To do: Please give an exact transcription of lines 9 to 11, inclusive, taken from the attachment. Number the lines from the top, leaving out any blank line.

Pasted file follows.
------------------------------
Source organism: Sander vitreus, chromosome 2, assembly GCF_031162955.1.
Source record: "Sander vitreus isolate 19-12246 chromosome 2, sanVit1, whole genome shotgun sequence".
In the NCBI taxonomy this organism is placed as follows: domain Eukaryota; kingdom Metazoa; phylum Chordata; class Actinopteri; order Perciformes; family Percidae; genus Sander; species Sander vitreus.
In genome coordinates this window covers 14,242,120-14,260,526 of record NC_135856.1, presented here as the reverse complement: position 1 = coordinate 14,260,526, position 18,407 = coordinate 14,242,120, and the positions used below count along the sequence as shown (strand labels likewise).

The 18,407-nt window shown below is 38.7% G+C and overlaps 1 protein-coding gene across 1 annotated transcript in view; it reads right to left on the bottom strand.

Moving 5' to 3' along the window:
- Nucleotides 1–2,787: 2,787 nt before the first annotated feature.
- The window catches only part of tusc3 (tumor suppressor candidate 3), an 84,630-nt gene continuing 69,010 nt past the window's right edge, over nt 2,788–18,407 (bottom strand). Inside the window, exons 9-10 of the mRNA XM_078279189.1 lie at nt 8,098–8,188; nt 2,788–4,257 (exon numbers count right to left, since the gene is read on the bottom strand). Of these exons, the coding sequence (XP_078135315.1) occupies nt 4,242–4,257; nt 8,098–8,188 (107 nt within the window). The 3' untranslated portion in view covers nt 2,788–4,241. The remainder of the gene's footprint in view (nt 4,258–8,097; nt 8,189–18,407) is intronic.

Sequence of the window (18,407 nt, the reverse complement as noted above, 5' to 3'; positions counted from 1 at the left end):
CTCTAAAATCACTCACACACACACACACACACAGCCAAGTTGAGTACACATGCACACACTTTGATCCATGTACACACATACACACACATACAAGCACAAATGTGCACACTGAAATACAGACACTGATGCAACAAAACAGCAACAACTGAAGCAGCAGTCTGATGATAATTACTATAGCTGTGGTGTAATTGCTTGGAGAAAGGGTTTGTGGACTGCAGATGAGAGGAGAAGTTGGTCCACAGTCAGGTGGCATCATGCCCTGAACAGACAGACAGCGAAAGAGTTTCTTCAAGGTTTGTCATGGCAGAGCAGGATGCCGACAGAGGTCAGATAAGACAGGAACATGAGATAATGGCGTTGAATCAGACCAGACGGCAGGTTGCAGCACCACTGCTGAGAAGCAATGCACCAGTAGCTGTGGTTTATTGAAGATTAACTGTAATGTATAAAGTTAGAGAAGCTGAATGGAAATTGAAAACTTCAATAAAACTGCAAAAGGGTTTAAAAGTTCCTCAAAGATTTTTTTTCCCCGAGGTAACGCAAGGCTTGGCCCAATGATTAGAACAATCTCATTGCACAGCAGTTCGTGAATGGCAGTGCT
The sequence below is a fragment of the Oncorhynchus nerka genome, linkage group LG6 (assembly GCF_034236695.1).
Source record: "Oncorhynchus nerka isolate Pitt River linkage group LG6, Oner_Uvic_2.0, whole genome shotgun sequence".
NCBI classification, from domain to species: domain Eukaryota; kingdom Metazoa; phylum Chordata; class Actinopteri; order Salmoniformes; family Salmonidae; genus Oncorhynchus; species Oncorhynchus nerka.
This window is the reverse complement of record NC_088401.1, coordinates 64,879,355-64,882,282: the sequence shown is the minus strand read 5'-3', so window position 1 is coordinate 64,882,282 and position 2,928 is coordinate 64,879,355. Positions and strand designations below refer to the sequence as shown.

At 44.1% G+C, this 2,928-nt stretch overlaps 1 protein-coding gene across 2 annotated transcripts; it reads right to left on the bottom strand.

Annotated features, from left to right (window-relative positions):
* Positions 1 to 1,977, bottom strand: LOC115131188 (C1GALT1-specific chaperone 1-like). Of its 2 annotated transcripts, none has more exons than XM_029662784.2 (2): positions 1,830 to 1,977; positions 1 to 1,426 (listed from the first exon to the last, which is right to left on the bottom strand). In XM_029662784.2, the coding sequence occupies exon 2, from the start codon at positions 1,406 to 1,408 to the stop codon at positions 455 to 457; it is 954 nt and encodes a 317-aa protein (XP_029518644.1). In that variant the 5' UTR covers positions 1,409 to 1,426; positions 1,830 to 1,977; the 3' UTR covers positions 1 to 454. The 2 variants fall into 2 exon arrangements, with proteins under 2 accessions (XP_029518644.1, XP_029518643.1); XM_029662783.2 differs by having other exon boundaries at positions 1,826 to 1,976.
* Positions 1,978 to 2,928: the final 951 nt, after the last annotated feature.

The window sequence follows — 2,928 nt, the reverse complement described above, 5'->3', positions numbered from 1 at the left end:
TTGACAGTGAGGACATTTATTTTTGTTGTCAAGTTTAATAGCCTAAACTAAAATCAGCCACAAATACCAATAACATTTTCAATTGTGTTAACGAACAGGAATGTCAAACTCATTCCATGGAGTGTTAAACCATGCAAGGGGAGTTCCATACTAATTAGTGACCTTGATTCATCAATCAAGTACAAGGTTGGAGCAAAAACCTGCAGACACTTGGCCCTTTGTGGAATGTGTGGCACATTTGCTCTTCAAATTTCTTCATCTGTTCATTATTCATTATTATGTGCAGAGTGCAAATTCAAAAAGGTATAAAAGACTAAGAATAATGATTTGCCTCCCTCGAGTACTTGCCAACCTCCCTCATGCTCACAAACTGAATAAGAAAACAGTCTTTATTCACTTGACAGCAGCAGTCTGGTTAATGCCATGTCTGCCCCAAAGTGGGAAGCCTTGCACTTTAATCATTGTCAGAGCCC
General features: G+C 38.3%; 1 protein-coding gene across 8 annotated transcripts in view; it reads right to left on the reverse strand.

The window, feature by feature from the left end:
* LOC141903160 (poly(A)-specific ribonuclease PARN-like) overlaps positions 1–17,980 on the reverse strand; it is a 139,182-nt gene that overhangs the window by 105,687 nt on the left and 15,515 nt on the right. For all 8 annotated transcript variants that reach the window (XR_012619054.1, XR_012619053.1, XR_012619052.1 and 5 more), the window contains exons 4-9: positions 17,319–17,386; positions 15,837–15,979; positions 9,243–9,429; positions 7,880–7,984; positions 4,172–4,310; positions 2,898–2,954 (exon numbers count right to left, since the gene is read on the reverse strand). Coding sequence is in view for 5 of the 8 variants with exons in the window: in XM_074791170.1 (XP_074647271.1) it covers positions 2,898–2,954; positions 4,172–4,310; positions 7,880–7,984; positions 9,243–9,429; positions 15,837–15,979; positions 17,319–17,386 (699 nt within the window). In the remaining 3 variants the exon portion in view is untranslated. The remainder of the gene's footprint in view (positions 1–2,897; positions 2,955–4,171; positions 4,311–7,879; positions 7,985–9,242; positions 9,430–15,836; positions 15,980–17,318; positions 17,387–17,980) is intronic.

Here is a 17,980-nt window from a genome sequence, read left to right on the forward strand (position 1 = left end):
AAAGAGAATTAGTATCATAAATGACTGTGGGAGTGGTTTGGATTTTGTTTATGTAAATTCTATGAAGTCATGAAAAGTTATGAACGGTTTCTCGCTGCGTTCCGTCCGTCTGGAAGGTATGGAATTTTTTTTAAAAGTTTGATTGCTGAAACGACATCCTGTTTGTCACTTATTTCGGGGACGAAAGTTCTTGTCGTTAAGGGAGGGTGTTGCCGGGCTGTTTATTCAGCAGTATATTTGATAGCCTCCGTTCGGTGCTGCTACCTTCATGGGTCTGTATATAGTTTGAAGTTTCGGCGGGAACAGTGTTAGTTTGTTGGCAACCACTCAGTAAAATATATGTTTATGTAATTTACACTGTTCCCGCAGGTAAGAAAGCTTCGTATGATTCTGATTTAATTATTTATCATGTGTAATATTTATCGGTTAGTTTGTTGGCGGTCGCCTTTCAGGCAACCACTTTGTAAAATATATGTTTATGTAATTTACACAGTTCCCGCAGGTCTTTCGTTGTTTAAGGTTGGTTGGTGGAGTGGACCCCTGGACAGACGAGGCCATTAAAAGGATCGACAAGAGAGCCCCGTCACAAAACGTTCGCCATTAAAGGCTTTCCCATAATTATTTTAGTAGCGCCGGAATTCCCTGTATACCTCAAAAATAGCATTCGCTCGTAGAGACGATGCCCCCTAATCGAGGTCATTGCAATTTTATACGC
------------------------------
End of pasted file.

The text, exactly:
Sequence of the window (18,407 nt, the reverse complement as noted above, 5' to 3'; positions counted from 1 at the left end):
CTCTAAAATCACTCACACACACACACACACACAGCCAAGTTGAGTACACATGCACACACTTTGATCCATGTACACACATACACACACATACAAGCACAAATGTGCACACTGAAATACAGACACTGATGCAACAAAACAGCAACAACTGAAGCAGCAGTCTGATGATAATTACTATAGCTGTGGTGTAATTGCTTGGAGAAAGGGTTTGTGGACTGCAGATGAGAGGAGAAGTTGGTCCACAGTCAGGTGGCATCATGCCCTGAACAGACAGACAGCGAAAGAGTTTCTTCAAGGTTTGTCATGGCAGAGCAGGATGCCGACAGAGGTCAGATAAGACAGGAACATGAGATAATGGCGTTGAATCAGACCAGACGGCAGGTTGCAGCACCACTGCTGAGAAGCAATGCACCAGTAGCTGTGGTTTATTGAAGATTAACTGTAATGTATAAAGTTAGAGAAGCTGAATGGAAATTGAAAACTTCAATAAAACTGCAAAAGGGTTTAAAAGTTCCTCAAAGATTTTTTTTCCCCGAGGTAACGCAAGGCTTGGCCCAATGATTAGAACAATCTCATTGCACAGCAGTTCGTGAATGGCAGTGCT
The sequence below is a fragment of the Oncorhynchus nerka genome, linkage group LG6 (assembly GCF_034236695.1).